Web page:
chapter11 - Chapter 11 Chance Errors in Samples 11.1...

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Chapter 11 Chance Errors in Samples 11.1 Percentages A health study is done on a representative cross section of 4,738 adults. The researcher can sample, say, only 100 of them. Our question is whether the sample is representative? Assume the population had 3,032 (64%) males. It is possible that we might pick a sample and count 63 males in the sample. We might repeat this, say, 250 times; that is, we sample 250 times, samples of 100 individuals and record the sum of males. We could get: By actually counting, we find that only 18 of the 250 samples of 100 in- dividuals had exactly 64 males. This means that getting a sample with 1
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2 CHAPTER 11. CHANCE ERRORS IN SAMPLES the same percentage as the population (64%) is very rare. Below is a his- togram of the number of men from the samples of size 100 persons (i.e. 250 repetitions): Figure 11.1: Sampling distribution of average, n = 100 The proportion of male in the population remains at 64%, but the proportion in any one sample could vary due to chance error. But what if we increase the sample size from 100 to say 400? We get the following distribution: Figure 11.2: Sampling distribution of average, n = 400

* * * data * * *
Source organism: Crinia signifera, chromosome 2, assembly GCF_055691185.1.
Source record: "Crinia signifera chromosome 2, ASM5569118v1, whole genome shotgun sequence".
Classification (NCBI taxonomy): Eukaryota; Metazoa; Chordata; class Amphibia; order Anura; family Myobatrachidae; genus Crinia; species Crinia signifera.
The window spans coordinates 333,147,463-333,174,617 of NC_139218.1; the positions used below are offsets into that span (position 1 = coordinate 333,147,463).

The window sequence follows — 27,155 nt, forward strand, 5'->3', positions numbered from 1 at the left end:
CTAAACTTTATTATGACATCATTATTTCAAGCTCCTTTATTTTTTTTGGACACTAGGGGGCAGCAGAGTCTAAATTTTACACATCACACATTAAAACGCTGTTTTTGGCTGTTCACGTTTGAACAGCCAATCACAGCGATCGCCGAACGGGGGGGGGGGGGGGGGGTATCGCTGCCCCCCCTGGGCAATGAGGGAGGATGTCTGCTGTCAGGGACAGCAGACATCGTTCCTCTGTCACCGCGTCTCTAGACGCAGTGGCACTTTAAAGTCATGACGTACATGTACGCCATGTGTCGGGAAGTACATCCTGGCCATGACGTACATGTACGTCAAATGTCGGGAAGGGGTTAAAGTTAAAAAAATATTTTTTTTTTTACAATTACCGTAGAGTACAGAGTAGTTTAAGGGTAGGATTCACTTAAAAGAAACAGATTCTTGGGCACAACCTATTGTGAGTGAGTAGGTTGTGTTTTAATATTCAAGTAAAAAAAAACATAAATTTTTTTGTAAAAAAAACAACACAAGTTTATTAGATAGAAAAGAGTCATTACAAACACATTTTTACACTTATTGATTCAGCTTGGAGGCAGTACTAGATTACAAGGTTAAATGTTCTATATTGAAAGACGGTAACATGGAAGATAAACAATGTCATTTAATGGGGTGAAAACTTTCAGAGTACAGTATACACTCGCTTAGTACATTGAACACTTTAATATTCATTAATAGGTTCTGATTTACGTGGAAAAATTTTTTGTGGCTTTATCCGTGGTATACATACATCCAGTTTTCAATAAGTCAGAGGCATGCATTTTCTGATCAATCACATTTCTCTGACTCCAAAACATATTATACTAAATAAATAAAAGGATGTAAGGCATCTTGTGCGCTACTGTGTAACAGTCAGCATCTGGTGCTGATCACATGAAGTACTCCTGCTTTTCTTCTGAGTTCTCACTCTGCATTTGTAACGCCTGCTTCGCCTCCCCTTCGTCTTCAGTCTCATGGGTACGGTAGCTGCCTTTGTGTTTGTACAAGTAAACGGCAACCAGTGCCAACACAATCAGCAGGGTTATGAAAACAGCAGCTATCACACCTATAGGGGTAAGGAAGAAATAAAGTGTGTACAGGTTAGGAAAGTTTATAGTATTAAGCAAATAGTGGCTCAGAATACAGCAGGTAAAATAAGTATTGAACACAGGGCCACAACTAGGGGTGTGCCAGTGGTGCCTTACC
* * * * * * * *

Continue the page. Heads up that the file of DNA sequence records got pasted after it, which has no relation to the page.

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11.2. COMPARING THE SE’S OF SUM AND PERCENTAGES 3 Given that the percentage in any sample is equal to the percentage in the population plus some chance error, we find that the bigger the sample, the closer the sample proportion to the population proportion. In other words, with a simple random sample, the expected value for the sample percentage equals the population percentage. However, as we have seen, the percentage of a certain sample need not be exactly equal to the population percentage - it is off because of chance error, which is measured by the standard error (of the percentage). Let’s take an example to concretize ideas. Assume a box model con- taining 1’s and 0’s as follows: Immediately, we realize the SD of the box to be . 64 × . 36 If a sample of 100 random draws with replacement are made, the SE of the sum of draws, i.e. n × SD, is 4.8. To get the SE of percentage, then, is SE = SE of sum n × 100% (11.1) which for our example works out to 4 . 8%. That is, the sampling distribu- tion of percentage of 1’s from a sample has an expected value of 64% and standard error of 4 . 8%.
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